Schafer sees cheaper inputs by spring
U.S. farmers have not seen their input costs decline significantly despite the recent drop in energy prices, Agriculture Secretary Ed Schafer said last Tuesday, but he remained confident conditions would improve before growers plant their 2009 crops.
Prices for corn, soybeans, wheat and other crops have dropped after setting record highs earlier this year. A similar decline has occurred in oil, which is down about 60 percent from its $147 per barrel record high posted on July 11. But at the same time, the cost of fuel, fertilizer and other inputs has failed to match the drop in commodity prices, leaving some farmers to spend more to produce a crop, such as corn, than they will get back in the marketplace.
“Right now, there are a lot of issues in corn and soybeans, especially where people would say ‘if I plant this I’m going to lose money?’” Schafer told Reuters in an interview.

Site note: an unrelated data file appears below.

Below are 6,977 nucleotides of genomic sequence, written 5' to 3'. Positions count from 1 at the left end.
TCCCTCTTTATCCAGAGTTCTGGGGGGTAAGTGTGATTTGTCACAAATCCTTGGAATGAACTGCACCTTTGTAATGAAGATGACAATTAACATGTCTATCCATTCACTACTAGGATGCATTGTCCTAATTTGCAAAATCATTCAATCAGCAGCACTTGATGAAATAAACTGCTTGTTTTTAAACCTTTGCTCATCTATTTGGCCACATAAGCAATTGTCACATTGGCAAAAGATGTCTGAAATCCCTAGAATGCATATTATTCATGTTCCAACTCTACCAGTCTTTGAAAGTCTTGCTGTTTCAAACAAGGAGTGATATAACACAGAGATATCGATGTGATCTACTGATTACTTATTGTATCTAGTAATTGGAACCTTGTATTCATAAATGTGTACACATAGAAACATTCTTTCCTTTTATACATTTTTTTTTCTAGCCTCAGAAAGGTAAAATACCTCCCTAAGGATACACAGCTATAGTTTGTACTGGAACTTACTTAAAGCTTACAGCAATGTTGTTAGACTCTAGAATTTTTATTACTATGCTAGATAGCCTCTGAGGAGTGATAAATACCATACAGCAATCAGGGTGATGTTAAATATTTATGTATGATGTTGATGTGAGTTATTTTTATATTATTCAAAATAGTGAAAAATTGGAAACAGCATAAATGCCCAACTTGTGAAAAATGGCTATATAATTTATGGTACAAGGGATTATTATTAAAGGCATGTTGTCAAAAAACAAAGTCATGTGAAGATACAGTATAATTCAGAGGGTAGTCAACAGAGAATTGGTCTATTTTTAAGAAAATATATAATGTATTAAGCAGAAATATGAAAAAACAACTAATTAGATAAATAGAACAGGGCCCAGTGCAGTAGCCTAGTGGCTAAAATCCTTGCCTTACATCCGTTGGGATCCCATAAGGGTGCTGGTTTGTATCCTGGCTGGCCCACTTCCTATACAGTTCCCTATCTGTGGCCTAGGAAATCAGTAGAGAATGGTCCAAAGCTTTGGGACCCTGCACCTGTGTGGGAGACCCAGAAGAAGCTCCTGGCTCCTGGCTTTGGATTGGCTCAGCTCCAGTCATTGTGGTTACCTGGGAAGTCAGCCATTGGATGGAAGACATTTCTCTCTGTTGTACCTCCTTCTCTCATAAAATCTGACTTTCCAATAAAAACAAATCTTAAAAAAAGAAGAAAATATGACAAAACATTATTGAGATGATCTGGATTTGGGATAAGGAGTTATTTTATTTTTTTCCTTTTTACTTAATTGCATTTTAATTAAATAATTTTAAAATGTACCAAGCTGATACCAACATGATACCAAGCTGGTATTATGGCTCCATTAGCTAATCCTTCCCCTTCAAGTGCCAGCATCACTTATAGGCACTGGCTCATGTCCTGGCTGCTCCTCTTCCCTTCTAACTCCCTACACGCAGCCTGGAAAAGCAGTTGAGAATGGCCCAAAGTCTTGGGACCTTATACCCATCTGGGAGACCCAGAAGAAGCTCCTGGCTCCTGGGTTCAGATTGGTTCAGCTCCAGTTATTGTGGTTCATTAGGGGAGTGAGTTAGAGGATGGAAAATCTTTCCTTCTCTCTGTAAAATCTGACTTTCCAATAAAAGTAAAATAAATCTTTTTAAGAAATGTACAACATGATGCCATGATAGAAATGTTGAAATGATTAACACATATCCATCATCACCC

“We’re hoping to see come planting time season next spring that the input would have come down commensurately with energy costs.
Things are starting to move in the right direction,” he added. U.S. farmers plant the lion’s share of their corn between mid-April and mid- May, followed by soybeans in mid-May through early June. Still, farmers generally determine how many acres they expect to plant several weeks prior so they can order seed for their crops.
Schafer also said the farm economy remains in good shape despite the turmoil sweeping financial markets around the world.
“Balance sheets are in good shape and we continue to think that the agriculture sector is going to ride through the financial storm as good as anybody,” he
said. Even with the recent declines, USDA has predicted that corn and wheat will post the highest farm-gate price on record at $4.40 and $6.85 a bushel, respectively.
Soybeans would fetch their second-highest average price at $9.85 a bushel, behind the 2007 crop. Farmers also are seeing healthy farm income and export figures in 2008. — DTN